Hopefully I'm not bombarding you with too much info, don't mean to sound like your mother :-)

Take care,
Billie

Duggie88's picture
Duggie88
Posts: 542
Joined: Feb 2010

Welcome to our club. I am living proof that they let anybody in this club. I had stage 4 throat cancer and my surgeon recently told me I am going to die someday but it ain't going to be from cancer. I am alive today because of the advancement in treating this desease.

I can't ad much more to what was already said above. The great folks on this site can get you through anything. So hop aboard and enjoy the ride it can certainly be a bumpy one but we have spare tires and are willing to change a flat for you.

 

Enjoy the day

      Jeff

fishmanpa's picture
fishmanpa
Posts: 1113
Joined: Jan 2013

Hi Ron,

You , like I,  and probably everyone else facing cancer, read about everything you could looking for information and scared the bejeebers out of yourself.

Reading your post, the one thing that struck me was the docs being evasive. Where are you going for diagnosis /treatment? Is it a Comprehensive Cancer Center? Are you seeking a 2nd opinion? A key aspect in getting through this brutal battle is confidence in your "team". The docs should all be in agreement with treatment and prognosis. I find it unusual that they didn't look into HPV as it's an increasingly prevelent factor in H&N cancers. It also bodes well for treatment and prognosis.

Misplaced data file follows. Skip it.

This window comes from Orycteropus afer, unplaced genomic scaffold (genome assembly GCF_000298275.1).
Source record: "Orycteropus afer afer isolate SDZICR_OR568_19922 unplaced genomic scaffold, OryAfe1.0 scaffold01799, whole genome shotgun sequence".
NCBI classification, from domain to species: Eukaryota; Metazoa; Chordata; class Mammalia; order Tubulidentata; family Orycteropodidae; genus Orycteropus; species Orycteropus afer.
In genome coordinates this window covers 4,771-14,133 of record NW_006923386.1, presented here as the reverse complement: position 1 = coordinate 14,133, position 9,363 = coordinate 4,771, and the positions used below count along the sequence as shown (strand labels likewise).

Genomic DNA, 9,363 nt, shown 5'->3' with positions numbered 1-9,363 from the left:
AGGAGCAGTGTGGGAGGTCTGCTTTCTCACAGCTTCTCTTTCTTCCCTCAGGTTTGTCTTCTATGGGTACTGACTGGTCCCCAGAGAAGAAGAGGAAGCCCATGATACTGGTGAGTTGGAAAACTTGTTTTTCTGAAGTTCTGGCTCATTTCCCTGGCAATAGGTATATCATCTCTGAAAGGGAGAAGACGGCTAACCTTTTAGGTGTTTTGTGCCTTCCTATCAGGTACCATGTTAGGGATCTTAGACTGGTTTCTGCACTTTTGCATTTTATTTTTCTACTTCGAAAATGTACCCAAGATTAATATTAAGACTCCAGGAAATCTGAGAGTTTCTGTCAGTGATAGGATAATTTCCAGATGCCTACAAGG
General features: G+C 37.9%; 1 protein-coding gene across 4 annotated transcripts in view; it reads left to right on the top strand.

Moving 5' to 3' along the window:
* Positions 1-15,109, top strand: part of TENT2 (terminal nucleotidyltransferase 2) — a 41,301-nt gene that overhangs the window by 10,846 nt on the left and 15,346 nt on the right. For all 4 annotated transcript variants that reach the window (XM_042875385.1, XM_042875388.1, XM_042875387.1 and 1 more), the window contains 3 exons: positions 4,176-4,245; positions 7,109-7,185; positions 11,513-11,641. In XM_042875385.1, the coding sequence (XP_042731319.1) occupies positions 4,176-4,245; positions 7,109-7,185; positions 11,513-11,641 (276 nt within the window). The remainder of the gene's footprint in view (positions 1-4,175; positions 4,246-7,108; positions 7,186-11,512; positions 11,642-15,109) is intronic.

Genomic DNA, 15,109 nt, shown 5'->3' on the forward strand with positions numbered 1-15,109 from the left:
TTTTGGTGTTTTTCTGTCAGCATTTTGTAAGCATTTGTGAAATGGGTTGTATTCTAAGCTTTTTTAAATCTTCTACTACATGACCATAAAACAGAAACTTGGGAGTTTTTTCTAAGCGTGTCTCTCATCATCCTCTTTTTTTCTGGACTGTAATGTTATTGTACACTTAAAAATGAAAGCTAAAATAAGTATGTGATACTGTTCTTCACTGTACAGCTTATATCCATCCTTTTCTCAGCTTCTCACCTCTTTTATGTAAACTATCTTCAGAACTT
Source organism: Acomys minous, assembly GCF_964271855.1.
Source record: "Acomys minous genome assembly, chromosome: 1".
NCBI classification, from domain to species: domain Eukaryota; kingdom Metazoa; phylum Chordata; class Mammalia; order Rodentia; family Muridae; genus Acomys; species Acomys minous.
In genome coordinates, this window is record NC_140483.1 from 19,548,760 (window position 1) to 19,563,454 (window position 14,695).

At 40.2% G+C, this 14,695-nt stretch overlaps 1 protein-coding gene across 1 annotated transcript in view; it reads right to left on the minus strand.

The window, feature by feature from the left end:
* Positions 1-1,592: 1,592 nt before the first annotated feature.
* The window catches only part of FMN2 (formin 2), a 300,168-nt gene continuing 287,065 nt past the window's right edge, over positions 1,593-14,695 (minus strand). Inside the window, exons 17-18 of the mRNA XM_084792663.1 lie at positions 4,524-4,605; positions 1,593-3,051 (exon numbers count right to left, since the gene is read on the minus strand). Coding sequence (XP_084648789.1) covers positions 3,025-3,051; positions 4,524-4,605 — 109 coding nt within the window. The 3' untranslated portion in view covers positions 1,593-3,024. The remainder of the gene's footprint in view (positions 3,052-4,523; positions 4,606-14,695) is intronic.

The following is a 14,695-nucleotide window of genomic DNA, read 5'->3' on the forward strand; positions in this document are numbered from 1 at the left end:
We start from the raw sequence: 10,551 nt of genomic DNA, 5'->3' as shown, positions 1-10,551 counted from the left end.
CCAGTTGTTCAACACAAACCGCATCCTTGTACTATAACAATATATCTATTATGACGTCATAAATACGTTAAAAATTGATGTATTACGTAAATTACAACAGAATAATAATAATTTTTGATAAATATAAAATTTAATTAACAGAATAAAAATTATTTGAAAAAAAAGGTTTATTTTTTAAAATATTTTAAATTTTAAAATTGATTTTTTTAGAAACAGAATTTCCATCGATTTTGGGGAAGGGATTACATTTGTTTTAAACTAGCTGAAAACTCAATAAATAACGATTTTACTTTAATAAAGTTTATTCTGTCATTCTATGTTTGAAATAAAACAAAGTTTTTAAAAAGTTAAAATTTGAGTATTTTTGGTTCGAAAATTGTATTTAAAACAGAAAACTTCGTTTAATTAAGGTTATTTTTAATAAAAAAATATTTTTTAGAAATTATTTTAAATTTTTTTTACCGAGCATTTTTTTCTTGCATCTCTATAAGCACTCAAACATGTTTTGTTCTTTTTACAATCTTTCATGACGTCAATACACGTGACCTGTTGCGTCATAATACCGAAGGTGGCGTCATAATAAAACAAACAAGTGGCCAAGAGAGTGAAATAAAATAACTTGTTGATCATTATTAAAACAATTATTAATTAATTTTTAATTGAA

The thing is with prognosis statistics is they are statistics and don't take into account the indivudulity of the diagnosis and treatment response. I've read thos same stats and given the alternative to treatment, I'll take the treatment. 

Here's a link that rates the top cancer centers. http:// health.usnews.com/best-hospitals/rankings/cancer  
As an example. I sought a 2nd opinion at Johns Hopkins (2 hours away and #4 overall, #1 for head and neck cancer). My local facility in which I had several issues with, wasn't even a certified cancer center! 

This is a great site and group of folks. 

Positive thoughts and prayers

"T"

 

longtermsurvivor's picture
longtermsurvivor
Posts: 1804
Joined: Mar 2010

It is important to just focus on going through the process, and doing the things that you can do to live.  The staging isn't important by itself (by your description you are not stage IV, no matter what anyone says).  The HPV is an interesting conversation piece, but won't change how your cancer is treated.  And you will find different survival numbers quoted even by the doctors around you enough to drive you  crazy.  Your cancer has a favorable prognosis.  You will likely live to tell about it for a long time.  Focus on yourself.  Get things in order to get through the treatements as they will likely be challenging.  And welcome to the club.